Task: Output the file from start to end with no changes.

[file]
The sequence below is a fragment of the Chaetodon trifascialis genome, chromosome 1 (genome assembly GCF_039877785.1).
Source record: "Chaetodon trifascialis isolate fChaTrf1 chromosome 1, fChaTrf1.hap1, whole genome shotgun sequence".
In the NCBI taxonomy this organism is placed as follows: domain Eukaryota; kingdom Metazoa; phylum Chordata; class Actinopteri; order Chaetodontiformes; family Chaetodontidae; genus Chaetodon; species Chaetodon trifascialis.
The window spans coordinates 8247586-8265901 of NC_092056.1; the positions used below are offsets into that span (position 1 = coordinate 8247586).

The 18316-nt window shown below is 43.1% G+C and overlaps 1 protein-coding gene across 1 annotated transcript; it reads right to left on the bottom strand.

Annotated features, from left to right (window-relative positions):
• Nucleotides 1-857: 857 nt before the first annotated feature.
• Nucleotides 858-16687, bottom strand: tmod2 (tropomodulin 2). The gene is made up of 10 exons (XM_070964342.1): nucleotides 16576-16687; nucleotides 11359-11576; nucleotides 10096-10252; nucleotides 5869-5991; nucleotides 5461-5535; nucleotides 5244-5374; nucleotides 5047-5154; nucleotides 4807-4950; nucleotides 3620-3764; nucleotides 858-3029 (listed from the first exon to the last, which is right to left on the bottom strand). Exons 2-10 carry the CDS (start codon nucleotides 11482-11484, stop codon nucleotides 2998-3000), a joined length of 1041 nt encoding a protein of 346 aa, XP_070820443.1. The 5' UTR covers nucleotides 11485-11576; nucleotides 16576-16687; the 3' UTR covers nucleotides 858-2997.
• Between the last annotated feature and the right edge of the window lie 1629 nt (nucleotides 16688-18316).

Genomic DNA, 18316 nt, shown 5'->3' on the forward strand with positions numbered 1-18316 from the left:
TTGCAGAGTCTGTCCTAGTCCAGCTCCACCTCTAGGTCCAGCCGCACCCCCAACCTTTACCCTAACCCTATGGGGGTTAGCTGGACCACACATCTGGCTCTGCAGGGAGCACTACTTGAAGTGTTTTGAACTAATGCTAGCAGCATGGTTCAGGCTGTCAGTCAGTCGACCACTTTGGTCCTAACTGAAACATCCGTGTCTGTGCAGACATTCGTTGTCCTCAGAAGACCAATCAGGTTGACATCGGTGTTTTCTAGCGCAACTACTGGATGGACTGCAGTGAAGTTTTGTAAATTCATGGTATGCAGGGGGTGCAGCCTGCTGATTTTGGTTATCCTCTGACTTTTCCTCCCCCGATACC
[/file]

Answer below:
The sequence below is a fragment of the Chaetodon trifascialis genome, chromosome 1 (genome assembly GCF_039877785.1).
Source record: "Chaetodon trifascialis isolate fChaTrf1 chromosome 1, fChaTrf1.hap1, whole genome shotgun sequence".
In the NCBI taxonomy this organism is placed as follows: domain Eukaryota; kingdom Metazoa; phylum Chordata; class Actinopteri; order Chaetodontiformes; family Chaetodontidae; genus Chaetodon; species Chaetodon trifascialis.
The window spans coordinates 8247586-8265901 of NC_092056.1; the positions used below are offsets into that span (position 1 = coordinate 8247586).

The 18316-nt window shown below is 43.1% G+C and overlaps 1 protein-coding gene across 1 annotated transcript; it reads right to left on the bottom strand.

Annotated features, from left to right (window-relative positions):
• Nucleotides 1-857: 857 nt before the first annotated feature.
• Nucleotides 858-16687, bottom strand: tmod2 (tropomodulin 2). The gene is made up of 10 exons (XM_070964342.1): nucleotides 16576-16687; nucleotides 11359-11576; nucleotides 10096-10252; nucleotides 5869-5991; nucleotides 5461-5535; nucleotides 5244-5374; nucleotides 5047-5154; nucleotides 4807-4950; nucleotides 3620-3764; nucleotides 858-3029 (listed from the first exon to the last, which is right to left on the bottom strand). Exons 2-10 carry the CDS (start codon nucleotides 11482-11484, stop codon nucleotides 2998-3000), a joined length of 1041 nt encoding a protein of 346 aa, XP_070820443.1. The 5' UTR covers nucleotides 11485-11576; nucleotides 16576-16687; the 3' UTR covers nucleotides 858-2997.
• Between the last annotated feature and the right edge of the window lie 1629 nt (nucleotides 16688-18316).

Genomic DNA, 18316 nt, shown 5'->3' on the forward strand with positions numbered 1-18316 from the left:
TTGCAGAGTCTGTCCTAGTCCAGCTCCACCTCTAGGTCCAGCCGCACCCCCAACCTTTACCCTAACCCTATGGGGGTTAGCTGGACCACACATCTGGCTCTGCAGGGAGCACTACTTGAAGTGTTTTGAACTAATGCTAGCAGCATGGTTCAGGCTGTCAGTCAGTCGACCACTTTGGTCCTAACTGAAACATCCGTGTCTGTGCAGACATTCGTTGTCCTCAGAAGACCAATCAGGTTGACATCGGTGTTTTCTAGCGCAACTACTGGATGGACTGCAGTGAAGTTTTGTAAATTCATGGTATGCAGGGGGTGCAGCCTGCTGATTTTGGTTATCCTCTGACTTTTCCTCCCCCGATACC